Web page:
BO: People don’t budget for repairs, they budget for projects, right? When you’re gonna do a kitchen, you’re like, okay, I gotta get my ducks in a row and understand what this is gonna cost. But when you just need to repair, they just, there’s some perception that that’s 50 bucks or that’s a hundred bucks. And it’s just not that way. ‘Cause if you’ve ever replaced the drain on your sink, you know, it’s three trips to the hardware store by the time you get the right parts, unless they’re on a van. And that means you have to stock that van with $10,000 worth of parts or some goofy thing. Nevertheless, I just think people, when it’s a repair, they think it’s cheap and it’s just somebody doing something on the ticky tacky, $5 part. Well, it’s not always that way. Oftentimes it’s much more expensive than that. Finding that part in that store isn’t as easy as you think it is either.
DF: Right? Yeah. And getting the right one, right? Chrome versus satin, you know the difference. I think that one of the best examples that I can think of people who are doing this right, is I think at many times in my life, I’ve looked at these people who are coming in, and they’ll come in and they’ll Sheetrock like an entire new construction house. But then another crew comes the next day and you’re like, “Why wouldn’t you do the same thing? And you’re… ” It makes so much sense that you would do the two. But now I completely get it, and I applaud the companies that are doing two different things. Because even though it seems like to so many people, why wouldn’t you just tape and mud the Sheetrock that you just put up?
DF: You’re on-site, you’ve got the people there, you know what’s going on, but it makes total sense to me because it’s two totally different things. It’s such a… One of them is manually getting the stuff up there, and just make sure it’s straight and level and flush. And the next one is an art, taping and mudding is… It’s an art form, and it’s two completely different things. So trying to explain that kind of thing to a consumer like, “Well, you said you were a handy man.” And it’s like, “Yeah, but I’m just… I’m really good at hanging Sheetrock, not taping and mudding, they’re two completely different skill sets.” But Jim next door who has been doing this as a side gig for 50 years, he can do both because he doesn’t care if it takes him an extra two or three hours, for us an extra two, three hours, profit’s gone.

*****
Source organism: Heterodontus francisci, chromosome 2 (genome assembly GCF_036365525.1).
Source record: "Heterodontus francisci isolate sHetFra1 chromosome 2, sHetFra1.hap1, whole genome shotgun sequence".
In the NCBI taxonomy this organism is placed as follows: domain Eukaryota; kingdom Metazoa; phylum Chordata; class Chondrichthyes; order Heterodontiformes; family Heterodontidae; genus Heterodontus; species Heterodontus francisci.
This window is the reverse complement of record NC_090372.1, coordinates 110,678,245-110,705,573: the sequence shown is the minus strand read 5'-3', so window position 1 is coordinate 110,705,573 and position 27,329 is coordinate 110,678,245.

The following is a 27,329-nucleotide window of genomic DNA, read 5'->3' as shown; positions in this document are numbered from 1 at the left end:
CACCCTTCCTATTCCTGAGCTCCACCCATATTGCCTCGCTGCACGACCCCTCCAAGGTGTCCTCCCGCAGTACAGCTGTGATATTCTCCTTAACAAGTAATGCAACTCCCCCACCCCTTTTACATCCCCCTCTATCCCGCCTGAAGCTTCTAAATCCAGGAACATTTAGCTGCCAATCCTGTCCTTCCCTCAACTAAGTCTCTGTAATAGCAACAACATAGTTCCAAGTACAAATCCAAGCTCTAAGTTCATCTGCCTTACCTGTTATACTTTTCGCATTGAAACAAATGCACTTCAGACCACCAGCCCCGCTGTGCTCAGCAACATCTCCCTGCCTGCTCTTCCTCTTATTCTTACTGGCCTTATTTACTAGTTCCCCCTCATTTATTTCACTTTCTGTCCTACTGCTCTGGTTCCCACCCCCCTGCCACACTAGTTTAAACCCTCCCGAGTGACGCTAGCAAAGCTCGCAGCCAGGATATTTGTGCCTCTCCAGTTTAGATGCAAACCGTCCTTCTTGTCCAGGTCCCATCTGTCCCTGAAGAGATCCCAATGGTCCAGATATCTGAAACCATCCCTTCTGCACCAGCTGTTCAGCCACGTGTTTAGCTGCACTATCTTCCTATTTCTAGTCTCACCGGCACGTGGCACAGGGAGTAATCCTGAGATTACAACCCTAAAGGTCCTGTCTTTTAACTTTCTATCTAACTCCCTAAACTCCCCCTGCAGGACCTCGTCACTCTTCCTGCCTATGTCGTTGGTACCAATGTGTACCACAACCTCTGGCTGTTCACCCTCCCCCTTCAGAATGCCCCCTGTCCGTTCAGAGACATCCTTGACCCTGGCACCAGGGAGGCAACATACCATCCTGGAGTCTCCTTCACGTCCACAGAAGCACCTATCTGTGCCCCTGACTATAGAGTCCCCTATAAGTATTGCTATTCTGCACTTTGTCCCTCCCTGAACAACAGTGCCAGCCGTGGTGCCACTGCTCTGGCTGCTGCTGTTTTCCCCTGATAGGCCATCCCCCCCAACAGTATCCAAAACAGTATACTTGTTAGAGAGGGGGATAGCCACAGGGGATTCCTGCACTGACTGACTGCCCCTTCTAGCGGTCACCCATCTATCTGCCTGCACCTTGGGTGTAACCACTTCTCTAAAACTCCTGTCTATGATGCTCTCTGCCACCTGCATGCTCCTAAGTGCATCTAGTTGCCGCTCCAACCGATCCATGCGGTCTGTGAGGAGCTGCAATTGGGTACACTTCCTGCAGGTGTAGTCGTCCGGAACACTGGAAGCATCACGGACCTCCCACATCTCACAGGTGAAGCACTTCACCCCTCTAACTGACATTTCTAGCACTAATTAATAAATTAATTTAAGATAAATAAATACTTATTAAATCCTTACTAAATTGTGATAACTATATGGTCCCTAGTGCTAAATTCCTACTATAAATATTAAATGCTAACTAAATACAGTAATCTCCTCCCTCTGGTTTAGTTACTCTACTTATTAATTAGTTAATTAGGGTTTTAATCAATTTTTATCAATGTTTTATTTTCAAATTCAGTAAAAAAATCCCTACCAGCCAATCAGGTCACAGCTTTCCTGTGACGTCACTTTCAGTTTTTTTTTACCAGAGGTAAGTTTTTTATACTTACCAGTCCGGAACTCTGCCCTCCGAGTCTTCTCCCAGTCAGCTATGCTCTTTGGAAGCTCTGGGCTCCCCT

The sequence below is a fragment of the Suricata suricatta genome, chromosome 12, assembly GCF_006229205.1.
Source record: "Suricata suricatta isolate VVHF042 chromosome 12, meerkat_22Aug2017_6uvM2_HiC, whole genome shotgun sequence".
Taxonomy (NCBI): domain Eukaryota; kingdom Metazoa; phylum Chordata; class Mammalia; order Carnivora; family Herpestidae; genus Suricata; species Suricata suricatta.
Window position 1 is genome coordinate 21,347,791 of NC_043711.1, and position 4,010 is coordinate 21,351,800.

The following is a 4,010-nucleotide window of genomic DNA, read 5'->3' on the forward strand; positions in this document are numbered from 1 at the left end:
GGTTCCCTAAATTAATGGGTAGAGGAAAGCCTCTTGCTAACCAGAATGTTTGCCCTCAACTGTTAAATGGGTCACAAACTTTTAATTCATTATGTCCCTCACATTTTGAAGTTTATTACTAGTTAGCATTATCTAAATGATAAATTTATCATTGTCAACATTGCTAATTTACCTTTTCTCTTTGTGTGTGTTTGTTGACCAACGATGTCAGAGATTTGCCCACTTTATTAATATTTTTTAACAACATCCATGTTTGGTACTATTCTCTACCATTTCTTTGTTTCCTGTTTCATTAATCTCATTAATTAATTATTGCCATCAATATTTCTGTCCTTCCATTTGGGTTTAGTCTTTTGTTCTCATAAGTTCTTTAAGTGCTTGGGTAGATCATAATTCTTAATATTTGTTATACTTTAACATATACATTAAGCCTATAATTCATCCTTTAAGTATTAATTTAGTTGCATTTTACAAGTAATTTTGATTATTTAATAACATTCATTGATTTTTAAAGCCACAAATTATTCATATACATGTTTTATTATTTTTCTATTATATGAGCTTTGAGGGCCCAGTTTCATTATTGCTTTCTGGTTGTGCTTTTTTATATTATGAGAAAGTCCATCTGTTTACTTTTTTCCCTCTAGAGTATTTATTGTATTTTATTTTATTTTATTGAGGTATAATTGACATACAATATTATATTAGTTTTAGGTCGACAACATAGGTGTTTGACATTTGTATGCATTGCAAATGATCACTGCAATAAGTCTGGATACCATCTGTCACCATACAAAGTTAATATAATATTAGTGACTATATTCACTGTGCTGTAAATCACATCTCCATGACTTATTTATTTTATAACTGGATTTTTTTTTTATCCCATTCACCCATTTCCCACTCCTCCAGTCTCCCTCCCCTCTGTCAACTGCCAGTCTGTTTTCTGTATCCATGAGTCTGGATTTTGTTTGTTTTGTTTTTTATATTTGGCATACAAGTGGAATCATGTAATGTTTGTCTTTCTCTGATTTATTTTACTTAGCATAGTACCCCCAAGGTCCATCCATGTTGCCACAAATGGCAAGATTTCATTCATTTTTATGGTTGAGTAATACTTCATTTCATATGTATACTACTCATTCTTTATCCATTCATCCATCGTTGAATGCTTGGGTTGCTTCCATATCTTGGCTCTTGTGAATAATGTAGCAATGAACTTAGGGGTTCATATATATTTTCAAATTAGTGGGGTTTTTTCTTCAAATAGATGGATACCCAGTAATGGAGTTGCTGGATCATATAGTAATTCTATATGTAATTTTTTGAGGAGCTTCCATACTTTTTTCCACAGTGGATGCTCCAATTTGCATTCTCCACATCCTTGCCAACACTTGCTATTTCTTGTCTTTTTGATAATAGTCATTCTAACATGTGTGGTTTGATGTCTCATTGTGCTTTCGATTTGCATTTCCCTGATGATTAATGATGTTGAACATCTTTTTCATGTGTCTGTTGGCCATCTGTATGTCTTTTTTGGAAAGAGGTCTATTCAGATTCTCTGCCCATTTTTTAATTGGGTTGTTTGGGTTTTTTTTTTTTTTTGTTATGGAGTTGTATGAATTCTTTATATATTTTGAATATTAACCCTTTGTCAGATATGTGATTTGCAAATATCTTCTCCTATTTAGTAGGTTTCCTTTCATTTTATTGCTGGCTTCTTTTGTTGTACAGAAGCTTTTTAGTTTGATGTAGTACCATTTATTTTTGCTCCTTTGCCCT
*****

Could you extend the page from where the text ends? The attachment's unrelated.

RS: And I love the story you told me about… I think it was hanging a picture or something in a tall stairwell or something, tell me that story again Daniel.
DF: Yeah. [laughter]
RS: It’s great.
DF: So… I hope I’m telling the same one of like, “Hey, can you come hang a photo for us?” “Sure.” $100… I think we billed her like… It was gonna be like $125. And we get there, the picture, it was like an 85 pound wheel from one of those wire cables that someone painted an American… Map of America on it. So it weighs like 75 pounds, and this is… One man can’t lift 75 pounds above his head. But additionally, it’s actually 18 feet up, so now you can’t even get a ladder. So this $125 job… I end up… I’m like, “I’m just gonna go help these guys, it’s a couple of minutes down the road.” I get there, I’m like, “There’s no way you guys can’t do this.” I get there I’m like, “This is nuts.” Go rent scaffolding for $75, and… Which now we own scaffolding, which we don’t even use, so if anyone wants scaffolding in Plymouth, Minnesota, we got a set for sale. [laughter]
DF: And so you set the scaffolding all up and you get up there and you put the little… The nice hanger in, that’s for 250 pound test, and you hang the picture, it takes a minute once you get up there. It was… I think it was about four man-hours that it took to get that giant picture hung up. And it’s just crazy ’cause like, well, I’m not gonna go do an estimate to hang a photo, you just want a photo hung. And she’s like, “Yeah, just in my living room. I just want a photo hung in my living room, above the fireplace.” “Okay, no problem.” [laughter]